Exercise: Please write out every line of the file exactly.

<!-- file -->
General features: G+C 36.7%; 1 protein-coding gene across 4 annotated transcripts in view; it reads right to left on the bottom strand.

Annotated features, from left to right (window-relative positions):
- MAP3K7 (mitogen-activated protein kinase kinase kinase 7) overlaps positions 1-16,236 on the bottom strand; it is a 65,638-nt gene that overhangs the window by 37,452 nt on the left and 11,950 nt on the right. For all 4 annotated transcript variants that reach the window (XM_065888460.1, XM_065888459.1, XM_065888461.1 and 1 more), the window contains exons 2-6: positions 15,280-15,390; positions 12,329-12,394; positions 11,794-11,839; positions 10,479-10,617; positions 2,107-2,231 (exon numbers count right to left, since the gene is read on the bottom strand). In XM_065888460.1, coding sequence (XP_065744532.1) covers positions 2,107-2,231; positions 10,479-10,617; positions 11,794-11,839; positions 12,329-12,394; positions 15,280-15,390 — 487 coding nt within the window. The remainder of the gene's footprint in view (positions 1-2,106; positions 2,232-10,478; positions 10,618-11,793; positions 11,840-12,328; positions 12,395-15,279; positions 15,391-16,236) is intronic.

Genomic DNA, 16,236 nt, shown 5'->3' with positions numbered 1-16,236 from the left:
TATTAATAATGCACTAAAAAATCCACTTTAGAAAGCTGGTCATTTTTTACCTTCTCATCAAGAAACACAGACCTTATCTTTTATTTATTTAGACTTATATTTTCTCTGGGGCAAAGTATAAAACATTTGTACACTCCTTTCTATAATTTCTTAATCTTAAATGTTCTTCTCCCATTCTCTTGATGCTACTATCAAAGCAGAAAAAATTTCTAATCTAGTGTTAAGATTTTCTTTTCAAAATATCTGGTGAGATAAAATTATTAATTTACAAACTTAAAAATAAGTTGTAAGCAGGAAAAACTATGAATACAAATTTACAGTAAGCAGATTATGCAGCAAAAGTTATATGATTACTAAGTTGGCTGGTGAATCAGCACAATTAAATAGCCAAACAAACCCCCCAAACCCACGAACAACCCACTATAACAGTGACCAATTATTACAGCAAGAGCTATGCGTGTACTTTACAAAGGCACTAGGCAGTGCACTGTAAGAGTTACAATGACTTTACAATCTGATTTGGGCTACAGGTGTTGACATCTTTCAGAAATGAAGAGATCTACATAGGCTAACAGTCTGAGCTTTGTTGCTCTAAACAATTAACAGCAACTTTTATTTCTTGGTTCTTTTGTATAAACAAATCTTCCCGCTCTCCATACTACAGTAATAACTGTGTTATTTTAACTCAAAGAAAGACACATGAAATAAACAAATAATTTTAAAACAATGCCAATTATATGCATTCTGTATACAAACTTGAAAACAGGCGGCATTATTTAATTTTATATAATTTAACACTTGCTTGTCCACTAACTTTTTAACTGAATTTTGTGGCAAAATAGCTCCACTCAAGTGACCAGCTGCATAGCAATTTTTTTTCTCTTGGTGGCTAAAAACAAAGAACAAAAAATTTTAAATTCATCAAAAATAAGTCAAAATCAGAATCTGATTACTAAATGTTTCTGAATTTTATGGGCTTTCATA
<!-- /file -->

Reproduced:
General features: G+C 36.7%; 1 protein-coding gene across 4 annotated transcripts in view; it reads right to left on the bottom strand.

Annotated features, from left to right (window-relative positions):
- MAP3K7 (mitogen-activated protein kinase kinase kinase 7) overlaps positions 1-16,236 on the bottom strand; it is a 65,638-nt gene that overhangs the window by 37,452 nt on the left and 11,950 nt on the right. For all 4 annotated transcript variants that reach the window (XM_065888460.1, XM_065888459.1, XM_065888461.1 and 1 more), the window contains exons 2-6: positions 15,280-15,390; positions 12,329-12,394; positions 11,794-11,839; positions 10,479-10,617; positions 2,107-2,231 (exon numbers count right to left, since the gene is read on the bottom strand). In XM_065888460.1, coding sequence (XP_065744532.1) covers positions 2,107-2,231; positions 10,479-10,617; positions 11,794-11,839; positions 12,329-12,394; positions 15,280-15,390 — 487 coding nt within the window. The remainder of the gene's footprint in view (positions 1-2,106; positions 2,232-10,478; positions 10,618-11,793; positions 11,840-12,328; positions 12,395-15,279; positions 15,391-16,236) is intronic.

Genomic DNA, 16,236 nt, shown 5'->3' with positions numbered 1-16,236 from the left:
TATTAATAATGCACTAAAAAATCCACTTTAGAAAGCTGGTCATTTTTTACCTTCTCATCAAGAAACACAGACCTTATCTTTTATTTATTTAGACTTATATTTTCTCTGGGGCAAAGTATAAAACATTTGTACACTCCTTTCTATAATTTCTTAATCTTAAATGTTCTTCTCCCATTCTCTTGATGCTACTATCAAAGCAGAAAAAATTTCTAATCTAGTGTTAAGATTTTCTTTTCAAAATATCTGGTGAGATAAAATTATTAATTTACAAACTTAAAAATAAGTTGTAAGCAGGAAAAACTATGAATACAAATTTACAGTAAGCAGATTATGCAGCAAAAGTTATATGATTACTAAGTTGGCTGGTGAATCAGCACAATTAAATAGCCAAACAAACCCCCCAAACCCACGAACAACCCACTATAACAGTGACCAATTATTACAGCAAGAGCTATGCGTGTACTTTACAAAGGCACTAGGCAGTGCACTGTAAGAGTTACAATGACTTTACAATCTGATTTGGGCTACAGGTGTTGACATCTTTCAGAAATGAAGAGATCTACATAGGCTAACAGTCTGAGCTTTGTTGCTCTAAACAATTAACAGCAACTTTTATTTCTTGGTTCTTTTGTATAAACAAATCTTCCCGCTCTCCATACTACAGTAATAACTGTGTTATTTTAACTCAAAGAAAGACACATGAAATAAACAAATAATTTTAAAACAATGCCAATTATATGCATTCTGTATACAAACTTGAAAACAGGCGGCATTATTTAATTTTATATAATTTAACACTTGCTTGTCCACTAACTTTTTAACTGAATTTTGTGGCAAAATAGCTCCACTCAAGTGACCAGCTGCATAGCAATTTTTTTTCTCTTGGTGGCTAAAAACAAAGAACAAAAAATTTTAAATTCATCAAAAATAAGTCAAAATCAGAATCTGATTACTAAATGTTTCTGAATTTTATGGGCTTTCATA